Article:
Kinship. Noun. “The feeling of being connected to other people.” Our performance, and even our survival, depends on the feeling of kinship we have with others. To underscore its importance, I will share two stories of two very people, from two very different parts of the world, whose lives were transformed by kinship. Both were problem children; nobody benefits more from kinship than a problem child. Why? Because others often turn against them, leaving them feeling isolated, undervalued, and beleaguered. In such circumstances, kinship can be a lifesaver.
A few mortals find enlightenment by following the leader. For the rest of us, enlightenment often arrives in the form of a sharp crack from God’s 2×4. The University of Michigan’s basketball team received one of those “God gifts” this week when they survived an aborted takeoff and then overshot the end of the runway. They crashed through a fence, ran across a road, and ended up in a ditch. Burning rubber, fuel, and fear filled the plane. What happened next is a remarkable lesson in leadership.
Janus was the Roman god of transitions, passages, and gateways. He could look forward and backward with equal clarity. As 2016 ends and 2017 begins, many of us feel compelled to find our inner Janus. My inner Janus sees the past progress and the future potential of my clients. I want to share a few compelling stories, and ask you to support one of my customers, Amy Peterson, whose future includes an appearance on the Harry Connick Jr show!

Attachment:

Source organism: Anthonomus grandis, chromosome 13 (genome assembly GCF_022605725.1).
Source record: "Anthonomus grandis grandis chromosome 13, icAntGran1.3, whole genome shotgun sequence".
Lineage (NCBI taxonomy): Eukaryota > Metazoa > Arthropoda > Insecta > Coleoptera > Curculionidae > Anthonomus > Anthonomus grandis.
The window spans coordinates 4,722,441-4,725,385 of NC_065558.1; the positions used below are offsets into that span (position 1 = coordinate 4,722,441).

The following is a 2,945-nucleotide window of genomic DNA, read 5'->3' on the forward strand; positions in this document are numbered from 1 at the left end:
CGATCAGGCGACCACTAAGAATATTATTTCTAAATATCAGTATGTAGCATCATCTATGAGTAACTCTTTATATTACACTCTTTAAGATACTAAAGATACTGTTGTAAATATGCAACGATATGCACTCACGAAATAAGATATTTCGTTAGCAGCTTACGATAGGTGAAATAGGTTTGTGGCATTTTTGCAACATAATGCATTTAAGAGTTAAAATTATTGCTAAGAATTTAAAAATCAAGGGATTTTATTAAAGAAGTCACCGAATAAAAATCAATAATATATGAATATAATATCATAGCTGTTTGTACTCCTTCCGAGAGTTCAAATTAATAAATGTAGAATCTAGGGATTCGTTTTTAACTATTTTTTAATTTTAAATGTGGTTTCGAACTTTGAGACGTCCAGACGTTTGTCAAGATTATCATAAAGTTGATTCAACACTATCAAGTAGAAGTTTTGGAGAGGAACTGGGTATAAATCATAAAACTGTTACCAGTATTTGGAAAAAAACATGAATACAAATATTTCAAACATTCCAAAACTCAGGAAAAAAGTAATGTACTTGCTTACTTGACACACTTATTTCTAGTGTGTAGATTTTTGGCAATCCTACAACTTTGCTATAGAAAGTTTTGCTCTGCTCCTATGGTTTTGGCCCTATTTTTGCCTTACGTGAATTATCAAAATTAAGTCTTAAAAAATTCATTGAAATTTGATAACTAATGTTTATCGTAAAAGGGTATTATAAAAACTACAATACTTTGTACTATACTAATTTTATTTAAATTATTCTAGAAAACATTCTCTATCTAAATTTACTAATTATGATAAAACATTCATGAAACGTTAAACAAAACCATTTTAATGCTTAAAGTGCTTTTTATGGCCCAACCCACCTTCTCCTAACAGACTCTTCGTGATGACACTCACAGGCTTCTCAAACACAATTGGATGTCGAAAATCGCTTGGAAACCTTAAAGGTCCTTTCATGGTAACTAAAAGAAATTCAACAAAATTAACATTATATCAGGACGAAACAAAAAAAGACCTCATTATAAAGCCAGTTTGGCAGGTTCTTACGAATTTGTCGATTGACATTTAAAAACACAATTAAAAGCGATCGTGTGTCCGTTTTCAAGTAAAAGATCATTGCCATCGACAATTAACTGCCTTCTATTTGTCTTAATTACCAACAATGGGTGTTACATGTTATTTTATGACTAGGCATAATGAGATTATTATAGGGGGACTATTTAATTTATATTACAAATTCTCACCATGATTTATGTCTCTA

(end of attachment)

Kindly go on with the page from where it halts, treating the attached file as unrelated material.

I am an Idea Machine – Ideation is my number one StrengthsFinder® talent. While I was watching TV on Monday, I saw a marvelous GE commercial on how the corporate world responds to people who generate ideas. It absolutely knocked me off my feet. The Idea is represented by a creature that looks like an offspring between Big Bird and a peacock. It is repeatedly kicked to the curb, locked out of the building, and trashed as being undesirable until, morose and deflated, it walks through the doors of GE.
In honor of America’s Labor Day holiday, I’m celebrating people who labor less to achieve more. These talented individuals leverage their strengths. Case in point: Usain Bolt runs the 100 meter dash in 41 steps, fewer steps than anyone else in the race. 100 meters divided by 41 = 2.44 meters per stride. For those of us who went to Romeo High School, that equals eight feet. Eight FEET! With each stride, Bolt covers ground that is longer than some cars! This gives him a distinct competitive advantage. He labors less to win more – which is exactly what you should be doing to achieve your maximum potential. Here are a few thought starters.